Panle IV: Art-Ifacts between Classifications

Panel IV discussion: 05/June/2021 11:00 am to 12:00 am, BigBlueButton

Ferdinand Liefert (University of Marburg)

Hakubutsukan or Bijutsukan: Early Museological Developments in Japan with Long Lasting Implications.

At many museums “religious” is not a category which is sufficient for assigning an object exclusively to a certain department or even to the museum. In many cases, other than “religious”, fixed categories are used which stem from early museological discourses. When religious institutions run exhibition spaces, they also follow broader museological trends. During the Meiji period, terms for museums in Japan were introduced in Japanese. As terms were fixed, the museums already have been differentiated. As a result, since then, hakubutsukan is used as the common term for a museum which could be a natural history museum, cultural history museum, archeological museum, etc. The term bijutsukan became the general term for art museums, respectively. How could collectors and curators decide if e.g. a Buddha statue is a general historical or an art historical object? In my presentation I intend to explore the conditions which led Japanese New Religious Movements to employ the category “hakubutsukan” or “bijutsukan” for their museums. I focus on museums which are inspired by ideas of the two religious leaders Nakayama Shōzen (1905-1967) and Okada Mokichi (1882-1955).

Prof. Dr. Christa Frateantonio (University of Hannover)

Art, Artefacts, and Alienation: Religious Materials as World Art (Arts Premiers)

How religious materials are presented as art in museums is so far little discussed from a Study of Religions viewpoint. I would like to enter this topic in asking if this kind of presentation can be called alienation or rather apotheosis, and reflecting on what Europe’s iconoclastic transformation-of-religious-things-history might have to do with it. Starting-point will be Belgium’s first world exhibition, the »Exposition Coloniale« in 1897. In its context a multitude of artefacts originating from the Kongo-area, at that time Belgium’s colony, were presented. Ritual masks, and so-called fetishes, were part of an exhibition in combination with modern artworks designed by famous Belgian artists of the time (art nouveau). The extensive exhibition included not only artefacts from the religious sphere of the Kongo-area but as well flora and fauna, such as ivory- and mahogany-works. All of this was placed in the for the purpose ad hoc new built Palais des Colonies, Brussels later Musée royal de l’Afrique Centrale de Tervuren. Different to ethnological collections established all around Europe from the 19th century onwards, presenting religious materials as part of different ›colonial‹ cultures which became subject of academic research, new-born or relabelled art, namely primary religious artefacts do not. Museums such as Tervuren, or Musée du Quai Branly in Paris, and a growing number of worldwide Museums presenting Global or World-Art rather conceal their religious origin than reflect upon it. But: the way these fetishes, masks, and further religious objects are presented is strikingly close to what Hans Belting and others have called creating an aura in a temple (= museum). And is in Europe no completely new phenomenon deriving only from colonial times, as is sometimes supposed. But it has as well its own roots in religious iconoclasms, and the resultant transformations of religious artefacts into art. Selected and representative examples of exhibition shall put up this assumption for discussion.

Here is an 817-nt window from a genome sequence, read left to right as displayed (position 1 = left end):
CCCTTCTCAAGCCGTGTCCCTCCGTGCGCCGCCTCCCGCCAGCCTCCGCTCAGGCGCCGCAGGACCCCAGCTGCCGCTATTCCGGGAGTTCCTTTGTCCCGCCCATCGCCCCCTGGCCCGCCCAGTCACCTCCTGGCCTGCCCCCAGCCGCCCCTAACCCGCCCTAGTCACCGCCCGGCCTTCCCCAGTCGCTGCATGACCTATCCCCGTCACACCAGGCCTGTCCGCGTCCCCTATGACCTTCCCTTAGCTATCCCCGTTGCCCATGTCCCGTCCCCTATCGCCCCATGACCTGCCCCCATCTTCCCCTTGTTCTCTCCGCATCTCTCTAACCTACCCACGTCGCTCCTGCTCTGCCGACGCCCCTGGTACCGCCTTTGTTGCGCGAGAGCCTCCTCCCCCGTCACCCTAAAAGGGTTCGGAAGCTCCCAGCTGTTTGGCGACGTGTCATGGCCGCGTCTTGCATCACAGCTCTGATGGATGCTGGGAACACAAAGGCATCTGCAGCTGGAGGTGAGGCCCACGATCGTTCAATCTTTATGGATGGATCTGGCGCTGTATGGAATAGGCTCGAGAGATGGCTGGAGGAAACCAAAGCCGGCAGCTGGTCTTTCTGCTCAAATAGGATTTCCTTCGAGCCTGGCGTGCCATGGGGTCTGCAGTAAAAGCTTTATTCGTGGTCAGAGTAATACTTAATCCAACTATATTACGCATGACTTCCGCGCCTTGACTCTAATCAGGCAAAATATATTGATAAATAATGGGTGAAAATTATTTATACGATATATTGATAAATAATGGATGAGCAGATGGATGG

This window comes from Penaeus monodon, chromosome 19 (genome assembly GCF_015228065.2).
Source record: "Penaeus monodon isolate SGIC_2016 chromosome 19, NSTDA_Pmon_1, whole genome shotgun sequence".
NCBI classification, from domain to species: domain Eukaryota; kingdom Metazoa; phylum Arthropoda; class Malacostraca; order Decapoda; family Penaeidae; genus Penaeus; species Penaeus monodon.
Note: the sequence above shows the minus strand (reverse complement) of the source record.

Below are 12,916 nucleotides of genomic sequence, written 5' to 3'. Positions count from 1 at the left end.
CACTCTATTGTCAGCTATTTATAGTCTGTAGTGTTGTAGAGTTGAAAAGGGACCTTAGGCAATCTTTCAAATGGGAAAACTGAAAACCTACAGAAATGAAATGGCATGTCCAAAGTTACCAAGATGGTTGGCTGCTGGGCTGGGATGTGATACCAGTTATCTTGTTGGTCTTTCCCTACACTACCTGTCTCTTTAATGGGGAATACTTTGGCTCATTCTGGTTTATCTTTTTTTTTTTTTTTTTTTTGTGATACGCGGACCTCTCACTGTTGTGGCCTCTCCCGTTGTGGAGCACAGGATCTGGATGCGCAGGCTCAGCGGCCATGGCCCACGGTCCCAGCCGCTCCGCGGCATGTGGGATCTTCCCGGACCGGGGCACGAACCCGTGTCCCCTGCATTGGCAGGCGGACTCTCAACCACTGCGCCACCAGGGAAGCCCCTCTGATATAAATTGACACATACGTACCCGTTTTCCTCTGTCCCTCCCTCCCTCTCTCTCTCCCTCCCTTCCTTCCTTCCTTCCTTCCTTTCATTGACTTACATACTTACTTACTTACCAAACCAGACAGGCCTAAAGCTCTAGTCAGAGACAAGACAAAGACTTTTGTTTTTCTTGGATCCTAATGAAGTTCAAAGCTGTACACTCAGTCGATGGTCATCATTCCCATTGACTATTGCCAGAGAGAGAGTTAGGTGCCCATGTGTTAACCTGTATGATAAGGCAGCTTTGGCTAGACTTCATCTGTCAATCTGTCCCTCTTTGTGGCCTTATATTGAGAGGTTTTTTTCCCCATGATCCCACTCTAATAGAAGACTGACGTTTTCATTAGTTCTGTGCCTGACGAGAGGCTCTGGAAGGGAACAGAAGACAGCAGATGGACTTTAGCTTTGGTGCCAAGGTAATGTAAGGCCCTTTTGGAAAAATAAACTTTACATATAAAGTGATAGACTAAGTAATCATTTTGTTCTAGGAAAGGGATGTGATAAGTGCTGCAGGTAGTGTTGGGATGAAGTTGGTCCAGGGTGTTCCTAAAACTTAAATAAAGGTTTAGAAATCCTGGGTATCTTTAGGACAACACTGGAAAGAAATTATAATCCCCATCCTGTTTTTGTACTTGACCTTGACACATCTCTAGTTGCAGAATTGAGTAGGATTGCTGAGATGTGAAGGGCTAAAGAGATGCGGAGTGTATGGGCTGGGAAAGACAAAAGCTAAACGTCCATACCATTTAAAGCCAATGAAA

Prof. Dr. Ekaterina Teryukova (St. Petersburg State University and State Museum of the History of Religion, Saint-Petersburg)

A Collection of Academician V. Alekseev from the State Museum of the History of Religion a Source for the Study of Chinese Poplar Beliefs in the Late Imperial China.

The presentation is illustrative for conference topic – what role do museums play in academic research on religious materials. It presents the results of joint Rissian-Taiwanese project on research of the collection of famous Russian Sinologist V. Alekssev kept in the State Museum of the History of Religion. The collection was gathered in 1905-1907. It includes about 1000 Chinese poplar woodblocks and amulets used for religious purposes and thousands Chinese manuscripts with explanations on prints. All together they form the unique sources for the study of Chinese poplar beliefs on the eve of 1911 Revolution and XX-th century transformations.

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